Step 3: Build the fences
Note - Image is of miter cut sled. Image posted above is just for your understanding purpose.
Next, cut two pieces of wood, about 36 inches long and 4 or 5 inches high. Glue them to the corners of the sled and use clamps to make sure they stick together properly.
Make sure they are perfectly square or at a 90-degree angle to the base throughout. This is a crucial step, so make sure you do it perfectly. Again, when the glue dries up, go ahead and drill in the screws to keep it in place. Your sled is almost ready.
Step 4: Cut the line down the middle
This is the last step. You have to cut the line down the middle of the sled so that the fences are cut in the center. Make sure you haven't drilled any screws in that area.
Adjust the blade so that it is not more than ¼-inch above the table and cut the fences in a way that they are still joined on top. Make sure the cut is at a perfect 90-degree angle to the fence. That's it; your basic table saw sled is ready. (for reference check image mentioned above)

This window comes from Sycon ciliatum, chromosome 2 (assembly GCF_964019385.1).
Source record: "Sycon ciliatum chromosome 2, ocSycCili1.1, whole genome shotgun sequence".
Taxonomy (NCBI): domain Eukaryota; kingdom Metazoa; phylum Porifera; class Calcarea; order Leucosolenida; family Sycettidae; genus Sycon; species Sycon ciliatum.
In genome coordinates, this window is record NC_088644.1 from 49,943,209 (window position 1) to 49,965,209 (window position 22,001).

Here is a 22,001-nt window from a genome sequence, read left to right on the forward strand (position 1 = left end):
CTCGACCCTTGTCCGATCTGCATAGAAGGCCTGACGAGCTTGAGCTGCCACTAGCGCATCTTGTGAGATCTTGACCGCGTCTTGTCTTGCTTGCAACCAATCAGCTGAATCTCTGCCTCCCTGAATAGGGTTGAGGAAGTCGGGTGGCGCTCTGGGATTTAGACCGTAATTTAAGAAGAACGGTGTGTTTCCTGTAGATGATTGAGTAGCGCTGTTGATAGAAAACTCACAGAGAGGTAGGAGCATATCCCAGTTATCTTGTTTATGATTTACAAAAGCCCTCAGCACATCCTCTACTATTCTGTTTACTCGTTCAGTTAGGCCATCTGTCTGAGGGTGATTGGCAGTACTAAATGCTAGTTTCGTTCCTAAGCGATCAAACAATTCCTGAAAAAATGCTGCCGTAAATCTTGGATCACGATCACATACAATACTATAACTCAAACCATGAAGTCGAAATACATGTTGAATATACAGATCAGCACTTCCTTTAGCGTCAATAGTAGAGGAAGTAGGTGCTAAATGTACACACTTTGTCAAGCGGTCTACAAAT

There are many variations of the basic sled described above. The two that are most popular among all tablesaw sled plans are the crosscut sled and the miter sled. You can use either one of them, depending on what you need to use it for.
Table saw crosscut sled
As the name implies, a crosscut sled is typically used to make 90-degree crosscuts on a table saw with extreme precision. It is extremely dangerous to try crosscuts on a regular table saw without a sled.
A crosscut sled makes the whole process much easier and perfectly safe. It is one of the most common and popular sleds used by the best woodworkers and schools and seen as an essential table saw jig for any workshop.
How to build a crosscut sled
The process for a crosscut sled is similar to the basic table saw sled up to the second step. The distinguishing feature of a crosscut sled is its fence that is not just a simple straight slab of wood as in the basic table saw sled. The rest of the steps for a crosscut sled are described below.
Step 3: Build the fences
Cut two slabs of wood such as the one in a basic table saw sled. Next draw how you want the main fence to be: higher in the middle and at a slightly less height (so that you are able to hold the sled and the piece of wood you want to cut comfortably).
As a safety feature, make sure the middle part is wide enough so that the thumbs are unable to touch the middle bit where the table saw will cut through. Cut the edge pieces with the table saw and the angular ones with a jigsaw.
Then round over a bit to smooth out everything and make sure your product has a great finish. Attach it to the sled base with a glue and attach clamps to make sure it sticks perfectly.